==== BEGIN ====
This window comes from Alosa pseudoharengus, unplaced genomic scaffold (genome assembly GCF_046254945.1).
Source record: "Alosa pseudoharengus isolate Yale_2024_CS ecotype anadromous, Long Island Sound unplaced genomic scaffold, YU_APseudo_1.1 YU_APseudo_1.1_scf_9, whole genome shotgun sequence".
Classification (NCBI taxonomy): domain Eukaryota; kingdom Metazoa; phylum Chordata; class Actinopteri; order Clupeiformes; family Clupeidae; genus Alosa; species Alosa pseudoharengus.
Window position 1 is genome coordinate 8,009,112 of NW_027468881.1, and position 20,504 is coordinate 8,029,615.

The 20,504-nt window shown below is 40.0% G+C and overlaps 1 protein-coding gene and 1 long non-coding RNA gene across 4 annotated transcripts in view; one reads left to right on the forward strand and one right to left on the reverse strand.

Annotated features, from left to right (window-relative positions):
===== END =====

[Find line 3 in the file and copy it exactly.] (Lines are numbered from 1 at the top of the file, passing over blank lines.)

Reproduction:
Classification (NCBI taxonomy): domain Eukaryota; kingdom Metazoa; phylum Chordata; class Actinopteri; order Clupeiformes; family Clupeidae; genus Alosa; species Alosa pseudoharengus.